While a full-time undergraduate student at UC Davis, fourth-year economics student Ryan De Forest launched his own company in August 2012. De Forest created travel site Bagonize, which features a search engine to plan full vacations.
“I’ve always wanted to be in charge of my own company but always thought it was necessary to graduate first. I saw a problem with the online travel industry and decided to dive in and tackle it,” De Forest said in an email interview.
According to De Forest, his goal for his business is to maintain a more “customer-friendly” travel site than the older travel sites on the internet that are usually outdated. He launched a preliminary site for Bagonize in August 2012, which was replaced in October 2012 with the current site that reflects customer feedback.
He received monetary and advisory support from the ASUCD Entrepreneurship Fund, also known as E-Fund, which is an organization that encourages students to develop business ideas, not only under the motivation of earning profit but also for making a positive influence on the surrounding community.
“We wanted to reward Ryan for his immense passion and commitment toward Bagonize,” said Kate Lin, a fourth-year environmental policy analysis and planning major and chair of E-Fund, in an email interview.
To receive support from E-Fund, De Forest had to complete an online application during one of the funding cycles, Lin said. He was selected as a finalist from the group of applicants and was asked to give a 10-minute pitch presentation in front of the Selection Committee, which determines who will receive grants based on the pitch presentations. E-Fund offered $150 to De Forest to assist him in publicity costs.
De Forest said he read about a past recipient of E-Fund’s help in The California Aggie and thought the program would be a good experience for him.
“E-fund proved to me that my company is a legit idea and I wasn’t suffering from a dream that can’t be successful,” he said.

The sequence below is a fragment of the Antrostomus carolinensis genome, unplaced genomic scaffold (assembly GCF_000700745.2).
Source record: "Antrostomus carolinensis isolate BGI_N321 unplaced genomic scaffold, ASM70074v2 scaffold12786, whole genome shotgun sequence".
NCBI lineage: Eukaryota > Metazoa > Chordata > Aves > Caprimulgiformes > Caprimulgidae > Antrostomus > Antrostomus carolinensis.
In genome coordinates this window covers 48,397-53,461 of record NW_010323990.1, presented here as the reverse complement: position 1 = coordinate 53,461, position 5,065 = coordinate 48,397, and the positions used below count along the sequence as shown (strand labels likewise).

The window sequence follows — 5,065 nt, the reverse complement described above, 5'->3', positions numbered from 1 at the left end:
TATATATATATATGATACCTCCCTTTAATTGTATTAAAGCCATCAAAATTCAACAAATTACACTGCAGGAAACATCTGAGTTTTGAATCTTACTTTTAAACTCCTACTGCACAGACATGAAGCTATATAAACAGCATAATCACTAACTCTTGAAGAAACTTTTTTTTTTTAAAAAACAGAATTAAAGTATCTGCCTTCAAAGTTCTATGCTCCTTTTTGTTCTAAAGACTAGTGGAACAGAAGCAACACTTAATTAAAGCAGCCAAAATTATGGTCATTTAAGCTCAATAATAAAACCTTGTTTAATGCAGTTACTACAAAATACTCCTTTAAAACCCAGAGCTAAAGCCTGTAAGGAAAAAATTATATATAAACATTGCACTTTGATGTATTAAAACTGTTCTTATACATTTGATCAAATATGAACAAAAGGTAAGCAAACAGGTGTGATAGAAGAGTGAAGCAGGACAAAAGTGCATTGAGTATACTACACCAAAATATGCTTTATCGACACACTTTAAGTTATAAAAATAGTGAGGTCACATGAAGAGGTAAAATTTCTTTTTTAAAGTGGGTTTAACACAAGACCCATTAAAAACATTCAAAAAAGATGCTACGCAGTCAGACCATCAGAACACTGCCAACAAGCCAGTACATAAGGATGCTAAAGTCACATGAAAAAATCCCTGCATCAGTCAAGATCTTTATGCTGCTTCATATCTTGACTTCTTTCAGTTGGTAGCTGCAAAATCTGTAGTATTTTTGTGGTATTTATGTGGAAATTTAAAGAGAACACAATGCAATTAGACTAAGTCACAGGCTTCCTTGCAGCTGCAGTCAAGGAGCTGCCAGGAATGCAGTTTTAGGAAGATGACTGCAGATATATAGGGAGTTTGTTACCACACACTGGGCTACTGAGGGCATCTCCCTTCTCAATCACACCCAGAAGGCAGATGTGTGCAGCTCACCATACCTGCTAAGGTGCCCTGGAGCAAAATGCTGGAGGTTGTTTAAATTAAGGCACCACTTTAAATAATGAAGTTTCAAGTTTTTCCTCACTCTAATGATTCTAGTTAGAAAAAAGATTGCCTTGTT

The idea to generate a travel site grew from a boring Saturday afternoon, according to De Forest. He and his friends decided to do an online search of “things to do in Davis” but found few results.
“I knew there were other things to do, but without a lot of refinement and searching through hundreds of results, good results could not be found. That’s when I knew something could be improved here,” he said.
Currently, he has a total of four UC Davis students working for him in the business that sprouted from a simple Google search. Darlene Megino and Jesse Garcia are responsible for destination gathering and entering, Melissa Uzes is the marketing outreach coordinator and Arjun Bharadwaj is the lead app developer.
Melissa Uzes, a communication and psychology double major, said she wanted to become a part of the Bagonize team when she first heard about it. One of her jobs is to maintain the Facebook and Twitter pages for Bagonize.
Uzes said the most significant benefit of working for Bagonize is the experience she will gain that will help her prepare for graduate school and a career in marketing.
“I am gaining experience in the field of marketing and I am gaining experience working in a team,” she said in an email interview. “The Bagonize team is great — every person contributes a lot and everybody works very hard.”
De Forest attributed much of his progress with his business to the work of his interns.
Managing a business and being a student was hard in the beginning, according to De Forest. However, he said that by developing a routine of constantly planning ahead and making checklists, he realized that balancing his business with schoolwork is relatively simple.
De Forest said that undergraduate students are in their prime time for starting a business.
“Don’t have any excuses. If you say you don’t have enough time, then you are lying to yourself,” he said. “The majority of startups fail because they stay as ideas in someone’s head. Just dive in and do it.”
De Forest’s website can be found at Bagonize.com.
KELLEY DRECHSLER can be reached at firstname.lastname@example.org.